PANAMA CITY — The government of Panama reissued a ban on public demonstrations Thursday night and ordered the military to enforce it in the face of defiant anti-government protests.
The government also ordered all schools, public offices, and banks closed "to protect the citizens from groups of extremists that have prepared acts of violence."
The ban and closures were announced on all of Panama's television stations and followed a meeting of President Eric A. Delvalle with his Cabinet.
In several Panama City neighborhoods, protesters took to the streets immediately to clang on metal pots and honk automobile horns in apparent displeasure.
Opposition organizations grouped under the National Civic Crusade have been mounting frequent demonstrations to bring down the head of the Defense Forces, Gen. Manuel A. Noriega, the power behind Panama's nominal civilian government. The crusade has defied a similar ban announced Tuesday by the government, and leaders say they will go into the streets for a scheduled demonstration today.
"We're going to have the rally; it's going to be peaceful, and if there is violence, we will hold Gen. Noriega and President Delvalle personally responsible," said Gilberto Mallol, one of the crusade's leaders.
The protesters now trying to bring down the government have posed the most serious challenge to military domination here in 19 years of de facto rule by officers of the Defense Forces, called the National Guard until 1983 and comprising all of the nation's military and police organizations.
The turmoil presents the United States with a dilemma: Although many Reagan Administration officials would like to see Noriega out of power, they also fear that political instability would impair the smooth functioning of the strategic Panama Canal.
Over the years, Washington has tried to keep good relations with the Defense Forces, which get U.S. arms and training. By treaty, the United States is committed to turn full operational control of the canal and its defense over to Panama in the year 2000. Panama has held full sovereignty over the canal and the territory that used to be the Canal Zone and has had a key role in the canal's operation since Oct. 1, 1979.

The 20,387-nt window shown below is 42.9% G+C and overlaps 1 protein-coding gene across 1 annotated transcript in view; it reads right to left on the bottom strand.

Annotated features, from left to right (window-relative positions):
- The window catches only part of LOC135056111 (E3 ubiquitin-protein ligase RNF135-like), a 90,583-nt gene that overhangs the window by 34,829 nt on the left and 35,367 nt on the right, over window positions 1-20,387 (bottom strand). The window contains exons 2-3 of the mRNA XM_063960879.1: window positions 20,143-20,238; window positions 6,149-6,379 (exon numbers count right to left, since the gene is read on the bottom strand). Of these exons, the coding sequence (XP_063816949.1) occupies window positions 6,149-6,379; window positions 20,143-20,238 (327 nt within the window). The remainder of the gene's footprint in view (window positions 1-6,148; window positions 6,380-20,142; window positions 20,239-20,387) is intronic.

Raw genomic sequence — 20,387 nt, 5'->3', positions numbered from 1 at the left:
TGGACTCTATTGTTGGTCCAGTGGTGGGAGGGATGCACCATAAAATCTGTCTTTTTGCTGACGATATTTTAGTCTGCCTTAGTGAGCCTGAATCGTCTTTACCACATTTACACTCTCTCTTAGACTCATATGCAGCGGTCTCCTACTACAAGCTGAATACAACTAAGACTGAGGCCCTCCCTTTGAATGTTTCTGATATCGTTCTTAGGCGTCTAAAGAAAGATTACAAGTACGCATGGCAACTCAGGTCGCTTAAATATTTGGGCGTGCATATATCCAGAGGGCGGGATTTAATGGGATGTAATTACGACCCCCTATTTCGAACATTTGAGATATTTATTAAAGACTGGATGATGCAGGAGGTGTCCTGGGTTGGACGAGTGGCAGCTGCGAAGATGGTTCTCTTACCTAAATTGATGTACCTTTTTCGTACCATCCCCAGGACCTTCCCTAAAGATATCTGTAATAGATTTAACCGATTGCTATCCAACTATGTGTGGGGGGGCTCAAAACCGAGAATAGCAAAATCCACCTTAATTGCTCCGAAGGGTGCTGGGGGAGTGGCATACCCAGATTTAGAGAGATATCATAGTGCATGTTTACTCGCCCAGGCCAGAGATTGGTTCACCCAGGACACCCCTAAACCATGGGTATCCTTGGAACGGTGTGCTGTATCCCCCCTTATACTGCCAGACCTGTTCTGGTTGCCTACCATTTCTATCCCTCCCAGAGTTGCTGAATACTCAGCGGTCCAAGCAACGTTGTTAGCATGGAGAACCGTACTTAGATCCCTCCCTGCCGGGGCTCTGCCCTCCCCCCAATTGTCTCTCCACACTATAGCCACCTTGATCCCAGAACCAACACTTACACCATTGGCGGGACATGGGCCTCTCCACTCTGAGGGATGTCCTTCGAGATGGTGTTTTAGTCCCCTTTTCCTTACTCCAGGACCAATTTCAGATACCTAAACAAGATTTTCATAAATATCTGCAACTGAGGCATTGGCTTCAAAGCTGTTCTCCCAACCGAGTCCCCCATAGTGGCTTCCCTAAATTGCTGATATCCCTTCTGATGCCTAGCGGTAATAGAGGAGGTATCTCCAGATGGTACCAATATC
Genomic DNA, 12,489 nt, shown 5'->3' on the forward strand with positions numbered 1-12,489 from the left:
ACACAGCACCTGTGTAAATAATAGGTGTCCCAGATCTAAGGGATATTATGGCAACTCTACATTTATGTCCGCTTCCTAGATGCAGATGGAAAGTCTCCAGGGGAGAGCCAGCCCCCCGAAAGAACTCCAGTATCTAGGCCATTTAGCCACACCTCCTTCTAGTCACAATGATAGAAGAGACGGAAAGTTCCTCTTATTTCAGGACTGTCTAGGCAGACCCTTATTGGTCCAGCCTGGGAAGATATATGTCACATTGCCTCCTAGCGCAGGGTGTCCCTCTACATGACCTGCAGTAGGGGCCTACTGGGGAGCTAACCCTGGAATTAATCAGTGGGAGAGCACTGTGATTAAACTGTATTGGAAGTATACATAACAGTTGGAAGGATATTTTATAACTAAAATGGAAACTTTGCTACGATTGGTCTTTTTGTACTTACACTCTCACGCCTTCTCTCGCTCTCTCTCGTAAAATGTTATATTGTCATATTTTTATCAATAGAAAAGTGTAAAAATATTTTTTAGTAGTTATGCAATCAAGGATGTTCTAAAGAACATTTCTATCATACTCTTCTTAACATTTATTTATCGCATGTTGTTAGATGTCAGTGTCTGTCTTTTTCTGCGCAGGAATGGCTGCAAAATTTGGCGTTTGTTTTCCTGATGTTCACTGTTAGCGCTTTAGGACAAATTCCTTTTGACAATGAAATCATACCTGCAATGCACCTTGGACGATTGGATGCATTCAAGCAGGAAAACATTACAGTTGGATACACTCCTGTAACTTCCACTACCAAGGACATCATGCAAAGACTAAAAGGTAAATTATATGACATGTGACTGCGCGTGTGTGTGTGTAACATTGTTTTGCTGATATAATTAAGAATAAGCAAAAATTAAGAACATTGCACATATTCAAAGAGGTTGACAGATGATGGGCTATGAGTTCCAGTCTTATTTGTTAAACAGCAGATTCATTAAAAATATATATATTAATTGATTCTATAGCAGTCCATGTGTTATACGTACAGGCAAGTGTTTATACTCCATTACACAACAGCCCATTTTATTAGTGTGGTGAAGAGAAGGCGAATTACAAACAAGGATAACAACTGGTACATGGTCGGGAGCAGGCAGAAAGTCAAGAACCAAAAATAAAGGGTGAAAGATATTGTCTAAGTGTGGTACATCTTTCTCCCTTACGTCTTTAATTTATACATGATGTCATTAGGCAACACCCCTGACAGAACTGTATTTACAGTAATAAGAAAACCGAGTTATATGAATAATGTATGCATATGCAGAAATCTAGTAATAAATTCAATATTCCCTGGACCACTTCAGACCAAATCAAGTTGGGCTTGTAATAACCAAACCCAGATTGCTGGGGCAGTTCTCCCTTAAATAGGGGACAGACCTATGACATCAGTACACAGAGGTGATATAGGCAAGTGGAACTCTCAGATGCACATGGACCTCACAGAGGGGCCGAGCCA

Members of the National Civic Crusade said that early Thursday evening U.S. Ambassador Arthur Davis warned them that violence could break out at an anti-government demonstration scheduled for today. The information, according to participants in the meeting, came to the embassy from a high-ranking member of the Defense Forces.
U.S. intelligence reports say that the Defense Forces are expected to deploy riot police and an elite unit trained originally for canal defense to cope with the demonstration.
The embassy's deputy chief of mission, John Maisto, confirmed that embassy officials had warned the protesters about possible violence but declined to discuss Davis' participation or say where the embassy obtained its information.
Maisto also confirmed reports that U.S. officials tried to arrange a meeting between Noriega and opposition groups trying to depose him. The effort collapsed when crusade officials refused the invitation.
"We are not going to talk to the person we want to get rid of," said Aurelio Barria, president of Panama's Chamber of Commerce, one of a group of business and trade organizations that have banded together in the crusade.
U.S. Embassy officials visited leaders of anti-government civic groups Tuesday at the request of Noriega, opposition officials said Thursday.
No one would say what Noriega may have wanted to discuss with the opposition. According to reports circulating here, he is willing to overhaul the official Electoral Commission to allay fears that presidential elections scheduled for 1989 might be tampered with. A presidential election in 1984 was generally considered to have been won through fraud by Noriega's hand-picked slate.
The opposition wants more than electoral guarantees. It demands that Noriega step down and that an independent commission be named to investigate election fraud charges as well as accusations of corruption and political assassination.
The government has made it clear that it fears an outbreak of violence.
On Sunday, Delvalle called for talks. One source said that Delvalle has promised that Noriega would step down after two or three months if talks get under way. The offer could not be confirmed.
The United States has been caught up in some of the street drama because of charges that Davis has been meddling in Panamanian affairs. Last month, pro-government demonstrators led by Panamanian officials stoned and threw paint at the embassy building in a protest against alleged U.S. interference.
Thursday, the embassy curtailed most of its normal operations for fear that anti-American demonstrations might erupt again.